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Left vs. Right in France

Prepared by: Michael Moran
Updated: April 20, 2007


While many points of disagreement separate the politicians vying for France’s presidency, they appear united on one point: The direction of France under President Jacques Chirac must be changed. Even Nicolas Sarkozy, Chirac’s former interior minister who took the highest vote percentage in Sunday’s first round (BBC), has made a point of denigrating his political mentor. “He thinks France is too fragile and resistant to change” (Economist), Sarkozy wrote recently. Both Sarkozy and the woman he’ll face in the final round on May 6 (, socialist Segolene Royal, want to distance themselves from Chirac as much as possible.

Tony Judt, a leading British scholar on France, suggests Chirac, the last of a generation of leaders to have held power during the Cold War, may be missed (NYT). But whatever his legacy, Chirac’s days in office are numbered. Sunday’s first round set up a a classic final round between right and left. As Jim Hoagland notes in a Washington Post op-ed, the candidates left standing throw around terms like “national identity crisis” and “civil war” quite casually. The winnowing of the field to two sharply different candidates leaves France weighing Sarkozy’s “tough cop” versus Royal’s “mother of the Republic” (Spiegel), with neither providing much in the way of specifics when it comes to domestic or foreign policy issues. Meanwhile, those who supported the centrist protest candidate Francois Bayrou, who polled 18 percent Sunday, now stand to be “the swing votes” (AFP) in the upcoming runoff election.

In the first round, France’s place in the world, so often front-and-center in the rhetoric of the nation’s political elite, gave way to a debate over how much of a place the world (WashPost) (read: immigrants) should have in France.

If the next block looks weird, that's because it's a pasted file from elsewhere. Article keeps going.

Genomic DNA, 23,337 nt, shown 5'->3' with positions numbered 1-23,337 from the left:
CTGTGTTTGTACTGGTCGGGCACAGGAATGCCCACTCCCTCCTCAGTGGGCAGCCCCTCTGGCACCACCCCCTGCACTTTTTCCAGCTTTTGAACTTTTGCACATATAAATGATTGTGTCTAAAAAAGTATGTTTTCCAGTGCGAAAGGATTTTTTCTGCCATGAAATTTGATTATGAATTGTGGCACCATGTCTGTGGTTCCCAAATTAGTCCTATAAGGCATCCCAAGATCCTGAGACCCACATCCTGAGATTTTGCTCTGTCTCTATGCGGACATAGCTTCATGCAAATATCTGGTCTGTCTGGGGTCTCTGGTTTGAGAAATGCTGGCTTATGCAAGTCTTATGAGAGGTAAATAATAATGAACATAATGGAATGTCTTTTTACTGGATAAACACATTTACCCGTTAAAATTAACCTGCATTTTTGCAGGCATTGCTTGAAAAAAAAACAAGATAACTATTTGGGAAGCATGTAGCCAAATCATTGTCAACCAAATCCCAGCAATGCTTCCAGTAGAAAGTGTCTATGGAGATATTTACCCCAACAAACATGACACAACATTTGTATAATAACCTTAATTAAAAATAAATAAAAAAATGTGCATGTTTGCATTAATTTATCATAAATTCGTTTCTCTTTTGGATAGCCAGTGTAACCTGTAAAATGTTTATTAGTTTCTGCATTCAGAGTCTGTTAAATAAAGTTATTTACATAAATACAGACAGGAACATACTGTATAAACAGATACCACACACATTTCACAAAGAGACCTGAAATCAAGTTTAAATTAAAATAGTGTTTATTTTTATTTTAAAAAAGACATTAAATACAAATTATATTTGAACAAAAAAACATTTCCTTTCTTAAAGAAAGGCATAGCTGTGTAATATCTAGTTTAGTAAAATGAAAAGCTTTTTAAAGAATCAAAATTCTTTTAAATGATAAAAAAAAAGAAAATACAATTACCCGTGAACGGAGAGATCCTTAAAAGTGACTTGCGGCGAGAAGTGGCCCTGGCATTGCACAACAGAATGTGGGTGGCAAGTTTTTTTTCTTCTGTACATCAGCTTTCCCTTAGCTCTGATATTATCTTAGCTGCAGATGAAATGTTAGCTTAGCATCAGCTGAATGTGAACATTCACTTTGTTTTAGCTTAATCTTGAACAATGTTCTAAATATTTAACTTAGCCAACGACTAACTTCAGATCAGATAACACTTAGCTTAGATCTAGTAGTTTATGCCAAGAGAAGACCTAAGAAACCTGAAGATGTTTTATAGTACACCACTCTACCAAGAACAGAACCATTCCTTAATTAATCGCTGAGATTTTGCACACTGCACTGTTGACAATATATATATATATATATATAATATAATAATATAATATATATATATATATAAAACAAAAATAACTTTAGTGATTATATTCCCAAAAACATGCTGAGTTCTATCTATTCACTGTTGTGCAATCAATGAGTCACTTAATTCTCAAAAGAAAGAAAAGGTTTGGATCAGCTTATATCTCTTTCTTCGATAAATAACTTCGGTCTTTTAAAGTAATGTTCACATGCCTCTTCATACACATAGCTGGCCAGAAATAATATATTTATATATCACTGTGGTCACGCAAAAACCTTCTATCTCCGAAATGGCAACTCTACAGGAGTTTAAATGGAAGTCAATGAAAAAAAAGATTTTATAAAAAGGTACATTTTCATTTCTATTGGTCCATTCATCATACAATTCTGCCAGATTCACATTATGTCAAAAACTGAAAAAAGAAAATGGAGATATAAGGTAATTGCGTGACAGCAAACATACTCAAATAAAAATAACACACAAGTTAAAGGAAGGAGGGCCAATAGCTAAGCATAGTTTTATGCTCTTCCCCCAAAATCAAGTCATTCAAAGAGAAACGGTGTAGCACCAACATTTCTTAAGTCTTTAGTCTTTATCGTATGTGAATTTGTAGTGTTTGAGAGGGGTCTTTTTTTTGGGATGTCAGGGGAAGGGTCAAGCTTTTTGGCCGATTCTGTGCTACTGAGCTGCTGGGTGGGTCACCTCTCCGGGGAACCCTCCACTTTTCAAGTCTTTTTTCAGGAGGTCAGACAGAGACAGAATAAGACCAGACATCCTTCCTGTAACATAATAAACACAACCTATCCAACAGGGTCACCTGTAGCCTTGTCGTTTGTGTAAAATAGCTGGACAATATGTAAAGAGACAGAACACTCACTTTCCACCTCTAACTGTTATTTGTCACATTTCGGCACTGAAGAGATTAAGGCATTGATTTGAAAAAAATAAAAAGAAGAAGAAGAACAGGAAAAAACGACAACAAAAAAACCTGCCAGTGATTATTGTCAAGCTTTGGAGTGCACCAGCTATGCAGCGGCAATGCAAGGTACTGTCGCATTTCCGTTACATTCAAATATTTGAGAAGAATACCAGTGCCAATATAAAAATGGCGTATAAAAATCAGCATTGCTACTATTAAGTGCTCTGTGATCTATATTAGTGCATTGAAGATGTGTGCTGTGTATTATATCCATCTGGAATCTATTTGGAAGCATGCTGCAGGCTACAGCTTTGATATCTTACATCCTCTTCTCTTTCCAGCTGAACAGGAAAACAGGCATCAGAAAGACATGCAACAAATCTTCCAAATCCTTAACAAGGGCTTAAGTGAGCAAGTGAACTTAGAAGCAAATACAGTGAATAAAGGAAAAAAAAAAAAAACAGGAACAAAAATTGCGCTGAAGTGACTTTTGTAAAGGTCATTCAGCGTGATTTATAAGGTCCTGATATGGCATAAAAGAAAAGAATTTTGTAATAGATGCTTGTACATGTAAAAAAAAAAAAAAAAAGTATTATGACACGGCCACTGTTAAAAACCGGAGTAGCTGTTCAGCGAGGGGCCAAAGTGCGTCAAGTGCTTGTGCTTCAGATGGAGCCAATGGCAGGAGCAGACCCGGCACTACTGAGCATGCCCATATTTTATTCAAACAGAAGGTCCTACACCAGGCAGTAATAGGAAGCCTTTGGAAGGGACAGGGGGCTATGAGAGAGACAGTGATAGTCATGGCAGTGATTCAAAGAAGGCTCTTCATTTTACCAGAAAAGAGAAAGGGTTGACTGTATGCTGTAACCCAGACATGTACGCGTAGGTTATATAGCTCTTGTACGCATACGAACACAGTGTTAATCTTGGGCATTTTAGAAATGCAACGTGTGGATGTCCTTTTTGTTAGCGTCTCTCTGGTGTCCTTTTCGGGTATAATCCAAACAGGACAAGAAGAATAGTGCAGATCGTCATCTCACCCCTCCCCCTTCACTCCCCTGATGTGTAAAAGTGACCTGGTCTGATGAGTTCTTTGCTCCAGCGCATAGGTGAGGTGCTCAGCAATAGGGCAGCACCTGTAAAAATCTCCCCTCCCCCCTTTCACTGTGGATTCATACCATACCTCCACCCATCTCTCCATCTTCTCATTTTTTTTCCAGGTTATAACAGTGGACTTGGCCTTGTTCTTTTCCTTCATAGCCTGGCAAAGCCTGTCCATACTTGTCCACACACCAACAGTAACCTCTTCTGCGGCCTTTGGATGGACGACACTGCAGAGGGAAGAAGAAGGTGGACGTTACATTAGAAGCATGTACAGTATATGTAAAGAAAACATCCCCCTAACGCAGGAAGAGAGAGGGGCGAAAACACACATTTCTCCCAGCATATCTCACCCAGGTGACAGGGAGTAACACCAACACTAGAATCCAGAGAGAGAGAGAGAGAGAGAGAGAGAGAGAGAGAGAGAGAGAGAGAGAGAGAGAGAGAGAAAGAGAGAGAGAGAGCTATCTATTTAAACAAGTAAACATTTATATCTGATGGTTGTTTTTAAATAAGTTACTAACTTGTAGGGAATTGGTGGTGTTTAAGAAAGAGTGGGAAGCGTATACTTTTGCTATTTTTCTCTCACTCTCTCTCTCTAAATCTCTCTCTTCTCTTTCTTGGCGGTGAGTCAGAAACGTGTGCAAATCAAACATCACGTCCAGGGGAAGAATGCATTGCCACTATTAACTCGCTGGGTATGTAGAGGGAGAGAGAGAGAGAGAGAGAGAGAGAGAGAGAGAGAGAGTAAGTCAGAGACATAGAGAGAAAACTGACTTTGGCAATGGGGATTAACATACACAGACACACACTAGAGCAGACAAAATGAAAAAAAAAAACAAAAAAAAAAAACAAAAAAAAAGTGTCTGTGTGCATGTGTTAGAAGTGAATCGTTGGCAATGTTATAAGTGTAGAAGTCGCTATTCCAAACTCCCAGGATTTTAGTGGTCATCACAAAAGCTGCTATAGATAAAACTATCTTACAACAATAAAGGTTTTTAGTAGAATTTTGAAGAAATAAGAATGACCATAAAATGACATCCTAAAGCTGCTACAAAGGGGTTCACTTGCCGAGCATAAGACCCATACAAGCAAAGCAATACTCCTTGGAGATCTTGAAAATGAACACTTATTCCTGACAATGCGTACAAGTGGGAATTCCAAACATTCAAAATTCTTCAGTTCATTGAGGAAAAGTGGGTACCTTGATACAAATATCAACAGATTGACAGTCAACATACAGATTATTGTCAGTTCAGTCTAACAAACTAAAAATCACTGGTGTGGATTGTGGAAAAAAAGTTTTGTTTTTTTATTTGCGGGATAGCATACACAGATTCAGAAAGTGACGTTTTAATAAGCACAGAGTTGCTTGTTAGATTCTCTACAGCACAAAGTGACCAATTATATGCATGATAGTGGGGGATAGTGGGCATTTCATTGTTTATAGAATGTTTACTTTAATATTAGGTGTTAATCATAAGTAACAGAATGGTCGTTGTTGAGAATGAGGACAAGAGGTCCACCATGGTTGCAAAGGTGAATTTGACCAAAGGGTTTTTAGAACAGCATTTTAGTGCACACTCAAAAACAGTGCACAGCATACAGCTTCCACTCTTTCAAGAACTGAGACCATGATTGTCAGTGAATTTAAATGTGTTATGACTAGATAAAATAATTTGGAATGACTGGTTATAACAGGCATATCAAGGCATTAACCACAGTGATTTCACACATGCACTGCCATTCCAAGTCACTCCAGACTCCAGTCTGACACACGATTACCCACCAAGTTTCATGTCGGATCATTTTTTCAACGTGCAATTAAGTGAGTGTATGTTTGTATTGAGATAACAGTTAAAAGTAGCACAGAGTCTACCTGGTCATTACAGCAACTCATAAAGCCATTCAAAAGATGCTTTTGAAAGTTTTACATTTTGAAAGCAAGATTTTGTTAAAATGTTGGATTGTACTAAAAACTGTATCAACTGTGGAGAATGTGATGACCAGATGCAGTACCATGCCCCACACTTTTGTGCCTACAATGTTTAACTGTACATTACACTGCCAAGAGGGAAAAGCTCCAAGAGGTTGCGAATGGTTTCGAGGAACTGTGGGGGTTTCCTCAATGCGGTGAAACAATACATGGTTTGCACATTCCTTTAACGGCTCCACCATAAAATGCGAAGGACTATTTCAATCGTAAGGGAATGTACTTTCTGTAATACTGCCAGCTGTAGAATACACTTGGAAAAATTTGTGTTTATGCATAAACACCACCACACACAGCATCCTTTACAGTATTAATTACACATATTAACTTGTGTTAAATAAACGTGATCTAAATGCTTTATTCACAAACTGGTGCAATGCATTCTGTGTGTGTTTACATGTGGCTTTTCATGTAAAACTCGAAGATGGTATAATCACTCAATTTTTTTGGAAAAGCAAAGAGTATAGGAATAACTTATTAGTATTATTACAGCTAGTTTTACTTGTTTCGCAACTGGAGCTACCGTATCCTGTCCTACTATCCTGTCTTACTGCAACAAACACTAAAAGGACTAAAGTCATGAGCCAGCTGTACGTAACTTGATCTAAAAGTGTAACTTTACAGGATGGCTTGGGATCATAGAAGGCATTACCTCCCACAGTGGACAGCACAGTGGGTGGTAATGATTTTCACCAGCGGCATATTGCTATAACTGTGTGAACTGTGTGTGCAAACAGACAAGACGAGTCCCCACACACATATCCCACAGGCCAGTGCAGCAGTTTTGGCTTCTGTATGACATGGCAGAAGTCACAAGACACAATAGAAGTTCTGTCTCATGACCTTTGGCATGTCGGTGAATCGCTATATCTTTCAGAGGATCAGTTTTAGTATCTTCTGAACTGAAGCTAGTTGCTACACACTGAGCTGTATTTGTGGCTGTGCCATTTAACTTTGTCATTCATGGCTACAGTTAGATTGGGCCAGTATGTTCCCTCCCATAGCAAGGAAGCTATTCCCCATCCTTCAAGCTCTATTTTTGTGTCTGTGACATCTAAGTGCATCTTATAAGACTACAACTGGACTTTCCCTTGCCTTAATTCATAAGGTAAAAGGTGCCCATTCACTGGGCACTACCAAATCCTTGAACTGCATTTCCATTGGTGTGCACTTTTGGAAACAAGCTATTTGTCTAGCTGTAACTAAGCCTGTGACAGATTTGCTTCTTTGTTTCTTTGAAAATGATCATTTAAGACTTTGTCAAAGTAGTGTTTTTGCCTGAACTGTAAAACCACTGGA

The insular direction of the campaign leaves foreign observers to guess at where any of the major candidates would lead France. “None of the candidates have been willing to tackle (LAT) the key foreign policy issues of the day,” writes Charles Kupchan, CFR’s senior fellow in European affairs. The two major candidates have indicated very different inclinations on the most sensitive international issues: the future of Europe and relations with the United States, detailed in this Congressional Research Service report. Harvard’s Joseph S. Nye believes mutual interests mean “French-American relations are likely to improve no matter which of the three leading candidates prevails.” At the same time, as Kupchan points out in an interview with’s Bernard Gwertzman, the new president “would still confront a foreign policy bureaucracy and a public that remains skeptical of the United States.” This new timeline explores the history of U.S.-French relations.

The front-runners both appear to support a less assertive presence for France in Africa. Yet stark differences exist on some issues. Sarkozy has made much of his admiration for aspects of American society. Royal, in contrast, has sounded more Gaullist than her Gaullist rival, allying herself with harsh critiques (Times of London) of U.S. Mideast policy, and advising the British to choose (Telegraph) between Europe and a future as “an American vassal.” “She is instinctively protectionist and virulently anti-globalist; and in true Gaullist spirit, she is no friend of America,” writes the Heritage Foundation’s Sally McNamara. On the other hand, unlike Sarkozy, Royal supports (AP) Turkey’s bid to join the EU.

Too much, of course, can be (and has been) made of Franco-American differences. Stanley Hoffman, writing in Foreign Affairs, says personal warmth is overrated “since postwar U.S. and French governments have largely engaged each other through their Western alliance rather than through bilateral channels.”


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